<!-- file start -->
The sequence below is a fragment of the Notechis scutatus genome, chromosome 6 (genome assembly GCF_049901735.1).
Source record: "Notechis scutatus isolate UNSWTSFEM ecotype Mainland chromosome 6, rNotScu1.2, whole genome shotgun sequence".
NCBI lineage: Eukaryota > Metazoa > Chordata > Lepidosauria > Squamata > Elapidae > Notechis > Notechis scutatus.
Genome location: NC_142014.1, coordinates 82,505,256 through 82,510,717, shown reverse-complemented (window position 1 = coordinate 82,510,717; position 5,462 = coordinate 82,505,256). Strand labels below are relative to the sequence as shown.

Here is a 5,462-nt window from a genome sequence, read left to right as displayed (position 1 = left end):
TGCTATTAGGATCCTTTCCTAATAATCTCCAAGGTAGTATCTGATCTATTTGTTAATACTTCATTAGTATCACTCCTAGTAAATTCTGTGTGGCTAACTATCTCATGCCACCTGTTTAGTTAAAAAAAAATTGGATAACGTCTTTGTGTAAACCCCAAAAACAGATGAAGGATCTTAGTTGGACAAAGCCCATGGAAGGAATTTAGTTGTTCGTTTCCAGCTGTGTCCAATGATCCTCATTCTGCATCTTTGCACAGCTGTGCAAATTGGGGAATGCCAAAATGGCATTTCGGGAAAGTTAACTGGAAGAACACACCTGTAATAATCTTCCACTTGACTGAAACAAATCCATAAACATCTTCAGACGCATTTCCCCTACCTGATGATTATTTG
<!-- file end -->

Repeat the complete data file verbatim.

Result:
The sequence below is a fragment of the Notechis scutatus genome, chromosome 6 (genome assembly GCF_049901735.1).
Source record: "Notechis scutatus isolate UNSWTSFEM ecotype Mainland chromosome 6, rNotScu1.2, whole genome shotgun sequence".
NCBI lineage: Eukaryota > Metazoa > Chordata > Lepidosauria > Squamata > Elapidae > Notechis > Notechis scutatus.
Genome location: NC_142014.1, coordinates 82,505,256 through 82,510,717, shown reverse-complemented (window position 1 = coordinate 82,510,717; position 5,462 = coordinate 82,505,256). Strand labels below are relative to the sequence as shown.

Here is a 5,462-nt window from a genome sequence, read left to right as displayed (position 1 = left end):
TGCTATTAGGATCCTTTCCTAATAATCTCCAAGGTAGTATCTGATCTATTTGTTAATACTTCATTAGTATCACTCCTAGTAAATTCTGTGTGGCTAACTATCTCATGCCACCTGTTTAGTTAAAAAAAAATTGGATAACGTCTTTGTGTAAACCCCAAAAACAGATGAAGGATCTTAGTTGGACAAAGCCCATGGAAGGAATTTAGTTGTTCGTTTCCAGCTGTGTCCAATGATCCTCATTCTGCATCTTTGCACAGCTGTGCAAATTGGGGAATGCCAAAATGGCATTTCGGGAAAGTTAACTGGAAGAACACACCTGTAATAATCTTCCACTTGACTGAAACAAATCCATAAACATCTTCAGACGCATTTCCCCTACCTGATGATTATTTG